With so many changes affecting tax filing for 2020, we expect there could be confusion and delays. Start gathering your paperwork now, so you’re ready to go when your Forms W-2, Forms 1099-Misc and other income documents start arriving in the mail. If you have any questions, we’re here to help — just call 706-632-7850 or email us.

Money Brief: Feb. 1, 2021, Deadlines

Wage and tax statements normally due on January 31 of each year will be due on Monday, February 1, 2021, because January 31 falls on a Sunday next year. Keep this in mind and plan ahead if you are required to file:

  • Form W-2, Wage and Tax Statements,
  • Form W-3, Transmittal of Wage and Tax Statements,
  • Forms 1099-MISC, Miscellaneous Income, and
  • Forms 1099-NEC, Nonemployee Compensation.

Automatic extensions of time to file Forms W-2 are not available. If you need assistance filing any of these forms for your employees, please contact us as early in January as possible. You might want to get a head start now on verifying or updating employee information like names, addresses and Social Security numbers.

Money Brief: IRS Interest Rates

Interest rates charged by the IRS will remain the same for the first quarter of 2021:

  • 3% for overpayments (2% in the case of a corporation);
  • 5% for the portion of a corporate overpayment exceeding $10,000;
  • 3% for underpayments; and
  • 5% for large corporate underpayments.

Money Brief: Newly Marrieds

If you got married in 2020, consider this quick checklist:

  • Name and Address Changes — If you plan to change your name, be sure to notify the Social Security Administration. The name on your tax return must match the one on file with the SSA to avoid refund delays. To update your information, file Form SS-5, Application for a Social Security Card, available at SSA.gov, by phone at 800-772-1213 or at your local SSA office. If you changed your address, send the IRS Form 8822, Change of Address.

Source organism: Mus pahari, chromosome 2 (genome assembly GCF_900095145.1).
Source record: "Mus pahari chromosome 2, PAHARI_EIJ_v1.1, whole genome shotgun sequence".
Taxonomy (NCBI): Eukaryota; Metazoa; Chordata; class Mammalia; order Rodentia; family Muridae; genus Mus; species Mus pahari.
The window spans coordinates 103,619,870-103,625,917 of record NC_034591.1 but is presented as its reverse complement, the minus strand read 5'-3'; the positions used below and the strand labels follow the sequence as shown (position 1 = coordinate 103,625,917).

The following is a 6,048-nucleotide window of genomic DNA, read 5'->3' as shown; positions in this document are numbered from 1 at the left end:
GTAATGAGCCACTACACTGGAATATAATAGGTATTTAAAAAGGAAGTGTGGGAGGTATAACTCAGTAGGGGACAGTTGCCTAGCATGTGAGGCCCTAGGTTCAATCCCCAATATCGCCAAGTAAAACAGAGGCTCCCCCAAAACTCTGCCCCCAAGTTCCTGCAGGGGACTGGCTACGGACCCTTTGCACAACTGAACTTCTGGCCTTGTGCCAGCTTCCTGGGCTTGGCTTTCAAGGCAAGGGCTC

• Withholding Taxes — Ask your employer for a new Form W-4, Employee’s Withholding Allowance. Depending on how you choose to file, you may want to adjust your withholding amount. Check the IRS Withholding Estimator or give us a call to help you complete a new Form W-4.
  • Filing Status — If you are married as of December 31, you are considered married for the whole year for tax purposes. And as a newly married couple, you can choose to file your federal income taxes jointly or separately next year. In most cases, filing jointly is typically more beneficial. But we can help you determine the best method for your personal situation.
Year-End Checklist for Your Personal Finances

Year-End Checklist for Your Personal Finances

With just a few weeks left, take a look at this checklist to make sure you’re ready for the new year: